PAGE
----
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The Stupidity of High-Speed Rail



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This last weekend, my wife, my daughter, and I needed to go up to NYC for the weekend (the grown-ups to attend Rich Lowry’s spectacular wedding to his spectacular new bride, my daughter to stay with grandma). For boring and ill-thought-out reasons we decided to take the train instead of driving. Basically, our six-year-old Volvo SUV needs to go to the shop and both the Fair Jessica and I are on brutal work deadlines and we figured we could get some writing done on the train. So we booked  three unreserved coach tickets, round trip, weekend rate. The total cost? $750. Unlike the more pleasant, and more expensive, Acela, the train was loud, dirty, and crowded. The bathrooms had the rich, earthy musk of — literally — a Port-o-John on rails.

Now, as I understand it, Amtrak’s Northeast Corridor service is by far its most popular. Something like a third of all Amtrak’s daily usage is in the Northeast. Amtrak, of course, loses money, though its biggest losses come from the long-haul service. Anyway, my point isn’t to get deep in the policy weeds or the service’s books. But come on! $750 to replace a drive to New York City and back. We feel like idiots for doing it.

Admittedly, it’s a small anecdote, but all I could keep thinking was there’s no way high-speed rail makes sense economically. With today’s low-speed rail, it would cost a family of four a thousand dollars to take a round-trip train ride to NYC and back from Washington, D.C., for the weekend. Meanwhile, a car ride would cost, with gas and tolls, about a tenth as much. Yes, I know that the real point of trains is to diminish commuter-drivers, not weekend vacationers. But how is high-speed rail supposed to do that, exactly? Obviously high-speed rail is going to be more expensive than the N.E. regional. Its competition won’t be cars, but planes, which will still be able to get places faster and, often, cheaper — that is, unless high-speed rail is absurdly subsidized. And subsidies mean business travelers would have their travel costs underwritten by working-class folks, because low- and middle-income people are never going to find high-speed rail to be cheaper than driving, are they? So why should normal Americans pay for Joe Biden to take the train?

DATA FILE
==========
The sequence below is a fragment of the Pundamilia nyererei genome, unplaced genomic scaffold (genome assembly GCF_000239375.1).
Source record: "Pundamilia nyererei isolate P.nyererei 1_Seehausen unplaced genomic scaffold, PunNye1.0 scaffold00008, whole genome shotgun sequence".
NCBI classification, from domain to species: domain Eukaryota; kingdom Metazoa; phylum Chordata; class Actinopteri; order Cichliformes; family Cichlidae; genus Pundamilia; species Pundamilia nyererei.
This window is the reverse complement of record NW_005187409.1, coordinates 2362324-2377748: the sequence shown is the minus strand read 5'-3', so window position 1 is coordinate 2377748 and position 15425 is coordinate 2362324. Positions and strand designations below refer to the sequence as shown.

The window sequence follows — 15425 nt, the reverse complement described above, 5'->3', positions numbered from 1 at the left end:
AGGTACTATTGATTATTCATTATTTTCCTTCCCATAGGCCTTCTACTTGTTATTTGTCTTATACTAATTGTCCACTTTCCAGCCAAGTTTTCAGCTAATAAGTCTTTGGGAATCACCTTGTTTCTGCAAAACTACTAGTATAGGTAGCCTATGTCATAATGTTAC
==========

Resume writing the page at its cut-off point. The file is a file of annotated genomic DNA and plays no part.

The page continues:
I still prefer taking the Acela to and from New York to driving or flying, but that’s mostly because that travel is usually paid for by someone else. When I pay out of my own pocket, I usually drive. I’m at a loss as to how buying much, much more expensive trains will somehow change that dynamic.

Update: Several folks say my argument makes no sense because the train was crowded, therefore it’s meeting the market test. It’s a good rejoinder as far as it goes, but it doesn’t go very far. First of all it can be turned around. If the train is crowded, why on earth does it need massive federal subsidies? Second, as several commenters note below, part of my mistake was booking tickets at the last minute. Indeed, many of the people on the train appeared to be foreign travellers. Vacationers usually plan trips further out and at cheaper rates. Fine, so commuter rail is intended to make vacations cheaper? I hadn’t heard that from Joe Biden. Some claim that there’s no reason to think high speed rail will be more expensive than travel on trains that already exist and have been paid for. Uh huh. Others claim that high speed rail makes obvious economic sense which is why the federal government needs to subsidize it with billions of dollars borrowed from future generations. Got it! Others note — correctly — that many of the commuters weren’t traveling from DC to NYC but making shorter, less expensive, trips along the way. Yep, okay. And that makes the case for creating a vastly more expensive system because….why? Indeed, if all makes such obvious sense why do governors not beholden to unions cringe at the idea of spending state tax dollars on it?

Look, I wasn’t trying to make an omnibus case against high speed rail, but such cases can easily be made. If you want to read one you might start here, with this excellent Economist article on the subject.  Or you can just look at China, without Tom Friedman colored glasses.



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